Warner Bros. cartoon director Art Davis passed away on May 9, 2000 at 3 pm. An underrated and overlooked director of Looney Tunes and Merrie Melodies, Davis directed many Daffy Duck and Porky Pig cartoons in his tenure. He directed one classic Bugs Bunny toon in 1949 called BOWERY BUGS. Davis started his animation career in 1921 and is credited with being the industry's first in-betweener. Davis took over the Clampett unit as director in 1945. After his unit was dissolved in 1948, he continued on as an animator and story man in the Freleng unit until the studio closed.
On Friday, March 3, 2000, Belgian animation film director and illustrator Nicole van Goethem passed away unexpectedly at the age of 58 in her hometown of Antwerp. The cause of death is unknown. Since 1974, Nicole van Goethem has worked on various animation productions, serving in the background, color selection and special effects fields. Among her credits, she participated in the feature length film TARZOON produced by Picha.
Jim Varney, the comic who most recently provided the voice of Slinky Dog in
TOY STORY and TOY STORY 2, died on Thursday, February 10, 2000 at his
Tennessee home of lung cancer. He was 50 years old. Best known for his
Ernest character in commercials, television and films, Varney also provided
voice over work for characters on the THE SIMPSONS. Varney was the star of
several Disney Ernest films, most notably ERNEST GOES TO CAMP and ERNEST
SAVES CHRISTMAS. Doctors diagnosed Varney with cancer in August 1998, and
On the eve of the final PEANUTS comic strip, creator Charles Schulz died of
a heart attack at his Santa Rosa, California home. He was 77 years old. As
reported [AF 11/21/99], Charles Schulz had decided to retire from drawing
his weekly comic strip after several strokes and newly diagnosed cancer had
left him partially blind in one eye and too weak to keep up with the
rigorous routine. A private funeral will be held later this week. He is
survived by his wife, Jeannie; two sons Monte and Craig; and daughter Jill
Michael Webster, who established Walt Disney's television animation
division in 1984, passed away at the age 60 following a long battle with
multiple sclerosis. On Saturday, January 29, 2000, Mr. Webster succumbed to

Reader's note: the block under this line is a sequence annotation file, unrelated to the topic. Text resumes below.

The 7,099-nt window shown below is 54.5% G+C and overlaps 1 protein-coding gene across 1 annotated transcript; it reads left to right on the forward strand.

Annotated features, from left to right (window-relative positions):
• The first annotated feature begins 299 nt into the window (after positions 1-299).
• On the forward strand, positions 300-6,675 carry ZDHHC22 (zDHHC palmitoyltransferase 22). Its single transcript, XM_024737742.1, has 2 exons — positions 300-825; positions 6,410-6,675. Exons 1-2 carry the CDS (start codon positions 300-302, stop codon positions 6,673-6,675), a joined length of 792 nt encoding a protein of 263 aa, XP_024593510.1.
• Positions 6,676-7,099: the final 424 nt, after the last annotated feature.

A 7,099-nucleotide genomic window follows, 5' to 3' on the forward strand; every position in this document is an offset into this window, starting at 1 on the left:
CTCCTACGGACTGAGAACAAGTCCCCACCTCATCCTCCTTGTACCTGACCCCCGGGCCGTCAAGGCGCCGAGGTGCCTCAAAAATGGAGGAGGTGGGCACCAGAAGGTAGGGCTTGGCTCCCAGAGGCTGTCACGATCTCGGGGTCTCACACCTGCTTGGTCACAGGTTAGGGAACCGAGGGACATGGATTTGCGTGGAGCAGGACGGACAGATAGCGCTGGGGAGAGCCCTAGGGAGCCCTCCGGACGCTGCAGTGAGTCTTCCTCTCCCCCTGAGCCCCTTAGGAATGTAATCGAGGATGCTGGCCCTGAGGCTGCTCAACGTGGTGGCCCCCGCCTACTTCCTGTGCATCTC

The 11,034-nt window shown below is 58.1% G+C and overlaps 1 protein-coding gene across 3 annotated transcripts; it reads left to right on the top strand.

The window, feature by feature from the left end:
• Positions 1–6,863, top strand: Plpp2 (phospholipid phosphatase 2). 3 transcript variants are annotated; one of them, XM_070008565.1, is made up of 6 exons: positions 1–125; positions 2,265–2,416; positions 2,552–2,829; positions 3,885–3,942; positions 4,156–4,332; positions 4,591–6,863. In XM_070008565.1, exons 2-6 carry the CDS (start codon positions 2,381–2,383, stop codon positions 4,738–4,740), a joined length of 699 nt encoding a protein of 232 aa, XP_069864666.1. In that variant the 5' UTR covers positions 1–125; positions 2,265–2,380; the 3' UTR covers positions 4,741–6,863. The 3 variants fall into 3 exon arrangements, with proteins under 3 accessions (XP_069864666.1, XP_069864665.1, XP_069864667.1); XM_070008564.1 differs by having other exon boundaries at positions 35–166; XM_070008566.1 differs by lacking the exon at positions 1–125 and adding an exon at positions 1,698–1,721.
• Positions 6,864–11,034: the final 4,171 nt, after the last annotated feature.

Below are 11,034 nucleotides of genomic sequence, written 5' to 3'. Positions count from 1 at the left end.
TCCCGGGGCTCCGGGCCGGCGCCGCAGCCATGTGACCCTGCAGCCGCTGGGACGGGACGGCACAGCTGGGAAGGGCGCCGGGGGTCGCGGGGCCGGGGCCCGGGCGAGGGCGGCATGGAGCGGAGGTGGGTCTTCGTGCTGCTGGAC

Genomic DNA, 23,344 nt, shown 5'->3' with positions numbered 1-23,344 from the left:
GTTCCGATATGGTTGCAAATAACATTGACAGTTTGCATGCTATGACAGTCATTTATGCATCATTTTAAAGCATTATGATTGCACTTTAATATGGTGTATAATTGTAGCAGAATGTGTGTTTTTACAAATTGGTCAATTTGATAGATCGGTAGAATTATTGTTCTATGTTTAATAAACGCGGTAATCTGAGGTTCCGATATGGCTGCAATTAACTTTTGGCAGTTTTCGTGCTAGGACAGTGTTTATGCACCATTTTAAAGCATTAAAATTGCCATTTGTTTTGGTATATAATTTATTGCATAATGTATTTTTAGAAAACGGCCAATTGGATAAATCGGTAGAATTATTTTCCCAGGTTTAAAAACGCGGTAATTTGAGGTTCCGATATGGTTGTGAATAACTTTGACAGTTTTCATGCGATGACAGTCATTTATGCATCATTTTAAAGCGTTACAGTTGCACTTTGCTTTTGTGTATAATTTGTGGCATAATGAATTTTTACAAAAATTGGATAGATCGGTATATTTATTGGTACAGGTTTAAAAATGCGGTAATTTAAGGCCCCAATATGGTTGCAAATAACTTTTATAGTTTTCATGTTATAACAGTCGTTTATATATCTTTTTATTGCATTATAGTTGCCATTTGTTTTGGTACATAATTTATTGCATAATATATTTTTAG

complications from pneumonia at his home in Port Townsend, Washington,
U.S.A. During his 42 year tenure, Webster created the Walt Disney
Television Animation division and served as its senior VP until his
retirement in 1992. He oversaw production of the Emmy-winning NEW
On Wednesday, January 12, 2000, Walt Disney's legendary animator Marc Davis
passed away at Glendale Memorial Hospital shortly following a stroke. He
was 86 years old. Davis was a member of Disney's inner circle known as the
"nine old men." During his 43-year tenure at the studio, Davis brought to
life such classic characters as Bambi, Cinderella, Alice, Briar Rose,
Maleficent and Cruella DeVil. In addition to creating many of Disney's
female characters, he served as a key player in the development of many of
For over thirty years, Don Martin's crazy comics filled the pages of MAD
magazine. On Sunday, January 9, 2000, Marin died in a Miami hospital at the
age of 68. A representative of Baptist Hospital says the cartoonist died of
cancer. No further details were disclosed. Martin's weirdo humor disgusted
mothers and delighted young rebels for nearly three decades. No person or
tale was free from Martin's eye for twisted satire. For example, his strips
Darris Dobbs, a well known and respected 3D/CGI writer and artist, died
peacefully at home on November 24, 1999, never having recovered from a
respiratory virus. He was 37. Darris contributed to Visual Magic Magazine
on a number of occasions, as well as writing a number of books for Charles
River Media Publishing (including ANIMATING FACIAL FEATURES AND
EXPRESSIONS, and the recently published TRUESPACE 3 & 4 CREATURE
CREATIONS). He also founded his own business -- HieroglyFX Design -- a